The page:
by The Nation
British High Commissioner, John Rankin, has openly challenged a statement made by President Mahinda Rajapaksa regarding scaling down of military presence in the North and East. Rankin has stated that the LTTE is no longer engaging in military activities and as such questioned the logic of a military presence in these areas that is of a magnitude not seen in other parts of the country.
We can forgive the man for being ignorant about the needs for surveillance and (re) educate him about the well-known English phrase ‘Better safe than sorry’, pointing out the following: a) military consolidation is necessary in the aftermath of a 30-year long war, b) the road from relative calm to all out conflict is short, and the World is not lacking in governments that are ever ready to provide guns and money to further their interests, through ‘regime-change’ efforts and/or fueling bloody conflicts, (General Wesley Clark confessed that Middle Eastern destabilization was planned way back in 1991!), and c) LTTE-backers in the West have not given up on their dream of a separate state and neither have they dropped their principal operative stance: By any means necessary.
It would better to tell him that we know what he knows but keeps silent about. Britain continues to have a military presence in Cyprus, Falkland Islands, Gibraltar, Sierra Leone, Pakistan, Belize, Brunei and Canada. ‘At the behest of rulers,’ they might say. Half a decade after the Northern Ireland conflict was ‘resolved’, British troops remain. Why? The United States of America maintains a military presence in over one hundred countries with no talk whatsoever of ‘scaling down’ even though, unlike Sri Lanka, there is not even a shadow of a threat to those states from terrorists or other ill-willed entities.
Can anyone be blamed therefore for saying ‘What gumption, Mr. Rankin!’?
All of the above, however, are of peripheral concern and mentioned just so he knows we know what’s happening in the World. What is more important is that this individual, either out of ignorance or, more likely, arrogance, has overstepped the boundaries of diplomatic protocol. We are not a British colony and Mr. Rankin is not a viceroy. He is out of order. He is incompetent and has to be considered a threat to the security of this country. We can pretend he didn’t say all this, but that’s clearly not going to earn us any favors from this nation, which is still a monarchy, admits that it invaded Iraq illegally, has scripted torture into interrogation manuals and has aided and abetted the USA in monumental crimes against humanity all over the World.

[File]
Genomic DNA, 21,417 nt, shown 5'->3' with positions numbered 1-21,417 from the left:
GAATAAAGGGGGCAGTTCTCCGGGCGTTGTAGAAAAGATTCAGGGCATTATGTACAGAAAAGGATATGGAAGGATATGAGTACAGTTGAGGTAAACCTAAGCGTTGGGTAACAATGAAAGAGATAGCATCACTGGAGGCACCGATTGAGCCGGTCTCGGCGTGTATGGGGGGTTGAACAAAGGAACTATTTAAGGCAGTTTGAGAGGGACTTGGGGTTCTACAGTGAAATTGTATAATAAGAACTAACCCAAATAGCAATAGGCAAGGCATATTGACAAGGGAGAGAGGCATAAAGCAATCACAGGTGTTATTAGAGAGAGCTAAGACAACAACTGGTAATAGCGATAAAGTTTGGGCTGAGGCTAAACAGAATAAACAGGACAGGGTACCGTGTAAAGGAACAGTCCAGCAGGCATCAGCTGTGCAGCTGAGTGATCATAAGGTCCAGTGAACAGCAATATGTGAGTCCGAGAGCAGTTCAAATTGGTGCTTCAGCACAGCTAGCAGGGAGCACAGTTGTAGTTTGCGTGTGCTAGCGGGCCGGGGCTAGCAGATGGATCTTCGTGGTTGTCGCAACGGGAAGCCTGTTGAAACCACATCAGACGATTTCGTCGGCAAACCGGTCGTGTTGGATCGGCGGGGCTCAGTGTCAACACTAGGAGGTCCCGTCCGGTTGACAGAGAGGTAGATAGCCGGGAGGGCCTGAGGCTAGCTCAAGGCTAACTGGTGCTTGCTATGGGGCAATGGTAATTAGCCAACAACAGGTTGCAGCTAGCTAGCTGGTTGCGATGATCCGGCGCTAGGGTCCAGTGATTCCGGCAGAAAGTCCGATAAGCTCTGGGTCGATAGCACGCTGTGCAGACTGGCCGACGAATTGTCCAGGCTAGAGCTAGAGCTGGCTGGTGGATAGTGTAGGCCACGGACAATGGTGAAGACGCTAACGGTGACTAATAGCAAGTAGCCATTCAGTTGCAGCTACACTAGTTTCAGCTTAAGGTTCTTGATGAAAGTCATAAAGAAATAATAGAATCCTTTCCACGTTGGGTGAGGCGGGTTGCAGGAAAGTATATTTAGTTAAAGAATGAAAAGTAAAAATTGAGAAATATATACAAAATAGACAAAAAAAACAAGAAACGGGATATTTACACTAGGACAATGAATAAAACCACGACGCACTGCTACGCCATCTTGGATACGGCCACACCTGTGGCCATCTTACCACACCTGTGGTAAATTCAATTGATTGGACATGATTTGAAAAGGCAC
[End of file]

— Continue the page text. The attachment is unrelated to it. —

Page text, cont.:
John Rankin has overstayed his welcome. He needs to go.
The importance of disclosure
The Leader of the Opposition, Ranil Wickremesinghe, made a very valid point in Parliament this week. Referring to the mysterious ‘Plan of Action’ that Minister of External Affairs, G.L. Peiris is said to have submitted to US Secretary of State, Hillary Clinton, Wickremesinghe said that it is the right of the people in this country to know what kinds of plans the Government has about anything and especially (as in this case) when it comes to matters such as reconciliation and resolving of antagonisms. Wickremesinghe must be applauded without reservation for demanding disclosure and the Government must be faulted without hesitation for doing this behind-the-backs-of-the-people number, especially considering the unfriendly behavior of the USA towards Sri Lanka in Geneva in March.
Wickremesinghe’s patriotism, however, needs to be taken with a pinch of salt, for he signed a Ceasefire Agreement with a terrorist without any by-your-leave of the people on February 22, 2002. Neither did he object when his uncle and then president, J.R. Jayewardene palmed off sovereignty to Rajiv Gandhi on July 29, 1987 without informing the people, and hiding parts of the documents when presenting it in Parliament and bulldozing through objections using an illegally obtained (through the 1982 Referendum) two-thirds majority. He may have matured or it may have been lip-service as is typical of those in opposition, i.e. self-righteous objection that slips into matter-of-fact capitulation when in power.
He is correct, even though he may lack the moral authority here for he is yet to confess to errors of omission and commission on the issue of disclosure. He may not have the moral authority, but we, as citizens, certainly do. We can and must ask, ‘What is this “Plan of Action”?’ We can and must object: ‘No, not behind our backs, for we’ve suffered much on previous occasions’. We can and must remind: ‘This is a democracy, not a monarchy!’ The ball is in the Government’s court and the fact that Wickremesinghe tossed it is incidental. This Government didn’t seek US approval for executing the military strategy that resulted in the eradication of terrorism, and such it is legitimate for people to ask why sorting out post-war issues as well as addressing grievances that contribute to the conflict require ratification, shall we say, of the US Government.